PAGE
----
“Within days of being in the new environment, she began speaking up, became more confident,” Auguste remembers. “I knew in my core that she needed to be in a different environment, where teachers challenge her and take her to the next level.”
One of those teachers was Benjamin Riggs, Stephanie’s English teacher. The two bonded over poetry during her junior and senior years, and Stephanie chose Mr. Riggs as the faculty advisor for her senior presentation: an original, interactive poem on the theme of silence. For an introvert like Stephanie, it certainly did not feel natural performing a deeply personal poem in front of all 170 students and dozens of faculty and staff. However, on the day of the presentation, she owned it. “It was my time to kind of speak my mind, to speak to everyone here – which I never really got to do,” Stephanie says. “I enjoyed being in the spotlight.”
Riggs remembered the Head of School Dr. Lance Conrad catching him as he left after the presentation: “That’s why we exist right there,” Riggs recalls him saying. “Look how far she was able to come in her time here.”
Her leadership on campus came in the form of paying forward the kindness she received from her supportive RAs – by becoming an RA herself and making the dorm transition a little easier for incoming girls.
“These girls, in a way, look up to us, and we are their older sisters,” Stephanie says. “We have to be there for them.”
This fall, Stephanie is attending Swarthmore College in Pennsylvania, where she is receiving a full academic scholarship. She says she is not sure what she will study specifically, but she knows what she wants to be doing longterm: writing.
As a seventh grader, Nelson was unsure what his new home would be like. He could not envision how an independent school environment could build him as a student and a person — but several teachers, parents, and counselors around him could. They rallied around him to make it happen. For example, Wight Foundation scholars are required to complete a two-year preparation program – called the Student Training Enrichment Program, or STEP – before they can start boarding school. On the day that Nelson’s STEP application was due, a middle school guidance counselor who had been helping him through the process pulled him out of class and sent him to an empty computer lab to complete it.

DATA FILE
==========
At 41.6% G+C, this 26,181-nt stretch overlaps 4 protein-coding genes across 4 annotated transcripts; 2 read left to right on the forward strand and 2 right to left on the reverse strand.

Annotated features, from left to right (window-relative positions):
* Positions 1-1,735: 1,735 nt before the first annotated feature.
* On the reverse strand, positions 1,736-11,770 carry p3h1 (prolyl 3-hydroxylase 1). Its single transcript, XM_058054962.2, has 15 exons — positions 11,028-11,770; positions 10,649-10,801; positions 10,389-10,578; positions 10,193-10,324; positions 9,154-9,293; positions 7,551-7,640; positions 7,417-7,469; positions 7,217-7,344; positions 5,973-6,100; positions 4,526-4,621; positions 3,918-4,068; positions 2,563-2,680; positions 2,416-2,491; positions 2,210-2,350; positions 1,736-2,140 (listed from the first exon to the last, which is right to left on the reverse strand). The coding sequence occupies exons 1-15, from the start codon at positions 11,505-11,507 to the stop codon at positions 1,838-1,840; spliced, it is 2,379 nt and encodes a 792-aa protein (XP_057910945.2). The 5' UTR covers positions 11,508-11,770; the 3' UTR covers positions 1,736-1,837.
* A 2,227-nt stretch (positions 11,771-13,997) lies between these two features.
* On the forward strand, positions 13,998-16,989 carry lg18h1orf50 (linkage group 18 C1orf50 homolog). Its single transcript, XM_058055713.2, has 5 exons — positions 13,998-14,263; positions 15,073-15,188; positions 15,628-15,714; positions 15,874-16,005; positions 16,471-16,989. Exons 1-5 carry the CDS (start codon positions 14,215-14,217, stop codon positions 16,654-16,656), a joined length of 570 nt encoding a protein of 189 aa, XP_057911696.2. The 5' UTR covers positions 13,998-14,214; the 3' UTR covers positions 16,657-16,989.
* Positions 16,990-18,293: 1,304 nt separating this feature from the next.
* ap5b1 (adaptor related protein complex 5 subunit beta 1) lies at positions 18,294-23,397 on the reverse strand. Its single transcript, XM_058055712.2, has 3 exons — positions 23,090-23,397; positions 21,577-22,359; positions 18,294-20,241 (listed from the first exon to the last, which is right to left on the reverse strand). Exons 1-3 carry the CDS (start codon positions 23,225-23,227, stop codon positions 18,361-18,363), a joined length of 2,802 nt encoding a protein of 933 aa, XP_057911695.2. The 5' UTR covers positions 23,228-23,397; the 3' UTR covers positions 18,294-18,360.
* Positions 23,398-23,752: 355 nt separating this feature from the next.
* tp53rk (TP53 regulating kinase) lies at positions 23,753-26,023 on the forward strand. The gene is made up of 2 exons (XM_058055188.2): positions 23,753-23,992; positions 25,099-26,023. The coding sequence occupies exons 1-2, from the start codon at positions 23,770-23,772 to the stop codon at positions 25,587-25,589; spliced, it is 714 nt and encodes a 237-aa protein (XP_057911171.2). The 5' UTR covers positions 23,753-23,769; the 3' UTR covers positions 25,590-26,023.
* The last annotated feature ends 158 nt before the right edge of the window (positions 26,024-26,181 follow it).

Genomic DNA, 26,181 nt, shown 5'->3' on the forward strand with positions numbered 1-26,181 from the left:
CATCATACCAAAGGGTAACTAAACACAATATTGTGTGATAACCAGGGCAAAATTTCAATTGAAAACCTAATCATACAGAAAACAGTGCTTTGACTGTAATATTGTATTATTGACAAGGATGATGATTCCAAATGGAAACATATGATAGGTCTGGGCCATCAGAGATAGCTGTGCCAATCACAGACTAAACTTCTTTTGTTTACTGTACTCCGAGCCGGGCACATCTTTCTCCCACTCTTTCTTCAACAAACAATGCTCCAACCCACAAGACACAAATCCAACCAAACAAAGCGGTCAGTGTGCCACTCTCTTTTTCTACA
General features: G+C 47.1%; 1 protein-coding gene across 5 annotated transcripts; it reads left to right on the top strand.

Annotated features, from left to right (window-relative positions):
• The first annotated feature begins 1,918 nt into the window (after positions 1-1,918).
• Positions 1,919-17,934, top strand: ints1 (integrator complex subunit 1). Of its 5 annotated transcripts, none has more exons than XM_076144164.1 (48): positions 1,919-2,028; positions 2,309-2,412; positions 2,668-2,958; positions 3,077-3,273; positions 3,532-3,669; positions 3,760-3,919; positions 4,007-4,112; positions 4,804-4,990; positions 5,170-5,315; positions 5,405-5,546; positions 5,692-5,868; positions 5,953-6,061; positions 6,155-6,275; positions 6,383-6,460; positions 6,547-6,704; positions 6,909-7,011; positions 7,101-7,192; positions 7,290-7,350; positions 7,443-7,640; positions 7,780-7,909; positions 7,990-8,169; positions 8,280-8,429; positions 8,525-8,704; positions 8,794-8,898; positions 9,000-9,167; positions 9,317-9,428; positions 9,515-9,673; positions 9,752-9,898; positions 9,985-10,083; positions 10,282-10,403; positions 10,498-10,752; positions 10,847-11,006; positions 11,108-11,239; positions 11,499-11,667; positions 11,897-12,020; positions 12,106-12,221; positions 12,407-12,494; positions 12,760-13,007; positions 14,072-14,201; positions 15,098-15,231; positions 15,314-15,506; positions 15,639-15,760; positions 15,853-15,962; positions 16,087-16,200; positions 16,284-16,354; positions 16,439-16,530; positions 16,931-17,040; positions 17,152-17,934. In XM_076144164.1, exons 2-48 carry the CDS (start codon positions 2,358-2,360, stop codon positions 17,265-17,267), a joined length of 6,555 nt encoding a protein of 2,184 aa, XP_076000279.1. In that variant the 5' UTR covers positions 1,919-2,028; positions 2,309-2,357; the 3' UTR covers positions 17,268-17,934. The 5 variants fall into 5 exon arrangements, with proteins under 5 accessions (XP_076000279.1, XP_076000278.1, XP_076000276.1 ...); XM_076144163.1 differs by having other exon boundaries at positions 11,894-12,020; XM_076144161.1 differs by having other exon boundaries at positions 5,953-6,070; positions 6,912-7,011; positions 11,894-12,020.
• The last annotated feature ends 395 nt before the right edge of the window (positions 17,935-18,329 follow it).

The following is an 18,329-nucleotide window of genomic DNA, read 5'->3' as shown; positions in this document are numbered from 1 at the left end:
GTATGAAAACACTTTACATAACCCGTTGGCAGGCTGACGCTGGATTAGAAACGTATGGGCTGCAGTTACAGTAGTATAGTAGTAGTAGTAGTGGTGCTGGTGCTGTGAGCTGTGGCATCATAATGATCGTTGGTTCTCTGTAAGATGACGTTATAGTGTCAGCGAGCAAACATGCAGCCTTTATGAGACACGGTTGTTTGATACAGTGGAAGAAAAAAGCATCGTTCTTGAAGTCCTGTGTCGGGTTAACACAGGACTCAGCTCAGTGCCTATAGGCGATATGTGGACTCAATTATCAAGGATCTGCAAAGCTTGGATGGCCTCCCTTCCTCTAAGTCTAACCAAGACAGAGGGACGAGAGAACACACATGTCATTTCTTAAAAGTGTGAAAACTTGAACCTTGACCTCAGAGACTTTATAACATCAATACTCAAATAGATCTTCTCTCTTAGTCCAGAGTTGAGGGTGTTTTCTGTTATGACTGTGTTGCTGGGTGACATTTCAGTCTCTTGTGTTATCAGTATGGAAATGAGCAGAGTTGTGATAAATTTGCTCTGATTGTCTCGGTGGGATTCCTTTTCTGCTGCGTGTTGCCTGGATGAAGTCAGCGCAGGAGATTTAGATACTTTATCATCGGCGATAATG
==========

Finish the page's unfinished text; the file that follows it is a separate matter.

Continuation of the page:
Once he was accepted into STEP and began participating that summer – which focused on preparing the students for some of the cultural and learning differences they would encounter at boarding school – he was sold. “I started realizing I loved it,” he recalls.
“I really want to stress how well conditioned we became because of the Wight Foundation,” Nelson says. “We really can’t thank them enough.”
Teachers and staff say that after the positive presence that Nelson had over his four years at CH-CH, it will be difficult to imagine campus without him. He came in singularly focused on soccer – but left having excelled at scores of other co-curriculars – from lacrosse to wrestling to Ultimate Frisbee.
Much of his school leadership centered around mentoring and grooming younger and incoming students. He became a resident assistant because he says he wanted to “raise the profile” of the position in the dorms, inspired to do so by his experience as a freshman being welcomed and helped by an upperclassman in the dorm. And he did it all with a smile and a sense of humor.
“He’s one hundred percent invested in everything that we’re doing here; it’s infectious,” says Riggs.
Entering Bowdoin College on scholarship, Nelson says he’s going in with an open mind about his studies, but he still hopes to play soccer.
“College is just another opportunity to be at the pinnacle of my personal success,” he says, “not only for myself but for my family and what they’ve sacrificed for me.”
Rhonda Auguste of the Wight Foundation praises the progress made by both Nelson and Stephanie: “If you’d met them at 12 or 13, you’d be amazed at how far they’ve come – the confidence, the drive. It was already in them. Chapel Hill just helped support them to let it come out.”
It is almost so obvious that it does not need to be typed: Nelson, Dana, and Stephanie contributed as much to the CH-CH community as they received. Yes, the School and its foundation partners give a handful of students the opportunity to exchange their surroundings for a serene, welcoming academic environment, laser-focused on unlocking each student’s potential within. In turn, many of these students – including Nelson, Dana, and Stephanie – become “dynamic leaders on campus,” according to Director of Admissions Lisa Pelrine, one of the first to meet students as they enter CH-CH. Students from these programs offer a diversity of perspectives and backgrounds, she adds, that “bring a real-life situation into the classroom at the high school level that you might not get until the college level or the workplace.”
The backgrounds of the students coming to CH-CH through access programs often become the fuel for their success. Dana says her story – after overcoming her initial fear to tell it – has given her a drive to keep striving, no matter what obstacles she faces. It is a characteristic that is easy to see in Stephanie and Nelson, too.
“I wouldn’t change where I grew up,” says Dana. “I wouldn’t redo that whole experience, because it allowed me to have something so close to my heart that I don’t think anyone will be able to take away from me.”
Steve Holt is a professional freelance journalist based in Boston.